When it comes to our recycling programs, we’re always in the development phase. In order to meet our ambitious goal of 75 percent recycling by 2010 and zero waste by 2020, we are constantly looking for additional materials to recycle, and for emerging markets to make use of our recyclables.
A few years back we developed—along with the company Recology, our partner in recycling — an innovative program to collect food scraps and turn them into organic soil. Local farms and vineyards now use this soil to grow crops, which are then sold back to consumers in San Francisco. We close the loop locally.
We’ve also recently started recycling almost all types of plastic. We take everything except plastic bags and Styrofoam. Most of it gets made into plastic molding and bender board.
A seventy-two percent diversion rate from the landfill is something to be proud of, and I congratulate every San Francisco resident, business, and visitor who helped us along the way. But we can’t rest on our laurels, not when there are so many valuable resources still going to the dump.
We recently conducted a waste stream analysis and discovered that about two thirds of the stuff people throw away—half a million tons each year—could have been recycled or turned to compost. If were able to capture everything, we would have a recycling rate of 90 percent.
That’s why I’ve introduced an ordinance that will make it mandatory for everyone —homeowners, businesses, or renters — to use our recycling and composting programs. If we can get food scrap collection service into large apartment buildings that currently don’t have it, we’re going to see another great year for recycling.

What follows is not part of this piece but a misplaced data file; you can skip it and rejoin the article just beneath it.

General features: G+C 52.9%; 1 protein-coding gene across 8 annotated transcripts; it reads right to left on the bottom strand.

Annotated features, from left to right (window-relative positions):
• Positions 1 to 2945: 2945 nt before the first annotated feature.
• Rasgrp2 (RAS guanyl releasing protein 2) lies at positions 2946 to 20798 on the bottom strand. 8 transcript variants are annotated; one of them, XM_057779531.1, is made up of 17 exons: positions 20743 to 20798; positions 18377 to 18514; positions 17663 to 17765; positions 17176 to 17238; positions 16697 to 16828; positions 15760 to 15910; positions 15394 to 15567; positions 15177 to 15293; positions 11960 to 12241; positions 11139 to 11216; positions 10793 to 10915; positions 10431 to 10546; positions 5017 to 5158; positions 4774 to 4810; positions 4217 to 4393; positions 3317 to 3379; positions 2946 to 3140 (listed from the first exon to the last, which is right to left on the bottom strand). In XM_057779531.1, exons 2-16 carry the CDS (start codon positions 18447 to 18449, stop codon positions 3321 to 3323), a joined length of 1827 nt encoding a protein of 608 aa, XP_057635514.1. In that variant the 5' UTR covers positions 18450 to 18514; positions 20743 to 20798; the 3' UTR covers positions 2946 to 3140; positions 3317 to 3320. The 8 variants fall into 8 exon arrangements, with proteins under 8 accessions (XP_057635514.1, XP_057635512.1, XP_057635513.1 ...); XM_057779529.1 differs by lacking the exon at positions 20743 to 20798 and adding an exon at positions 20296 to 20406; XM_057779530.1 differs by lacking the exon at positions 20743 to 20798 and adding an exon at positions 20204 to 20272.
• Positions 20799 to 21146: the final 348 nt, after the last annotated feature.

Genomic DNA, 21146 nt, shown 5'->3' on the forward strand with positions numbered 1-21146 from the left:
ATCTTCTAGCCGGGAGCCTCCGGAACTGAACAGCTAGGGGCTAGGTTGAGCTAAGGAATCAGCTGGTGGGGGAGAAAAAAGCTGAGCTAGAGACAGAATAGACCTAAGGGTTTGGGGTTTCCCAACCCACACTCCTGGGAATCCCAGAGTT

On a final note, the flip side to how much you recycle is how little you send to the landfill. Our disposal tonnage is the lowest it’s been in over 30 years. Our recycling programs can and have been implemented in cities around the world. For more info on our recycling programs please visit - http://www.sfenvironment.org/.
Popularity: 5% [?]
April 24th, 2009
The City of Berkeley is always progressive (perhaps that why some call it Berzerkeley). They are taking a very strong stance on limiting their city’s contribution to global warming. In November 2006, Berkeley voters marked their concern regarding climate challenge by overwhelmingly endorsing a ballot that set a bold but simple mandate: reduce the community’s greenhouse gas emissions by 80 percent by the year 2050. The ballot measure passed with 81 percent of the vote. The measure directed the Mayor to develop a Climate Action Plan to reach that target.
City staff have drafted a 145-page Climate Action Plan which includes several proposals for home-owners to make energy-efficiency improvements to their houses. The plan covers such broad topics as advocating trash reduction, growing vegetables at home, and making energy upgrades to homes. You can read the chapter on Building Energy Use Strategies here.
This past Tuesday evening, things got pretty exciting at the Berkeley City Council meeting. Public comment on the proposed requirement for home owners to have energy audits performed on their homes and then make upgrades (e.g., insulation, caulking, etc.) was quite harsh. Understandably many citizens are not able to spend cash on home upgrades– especially in this economic climate. The Council voted to delay a vote and will meet again on May 5.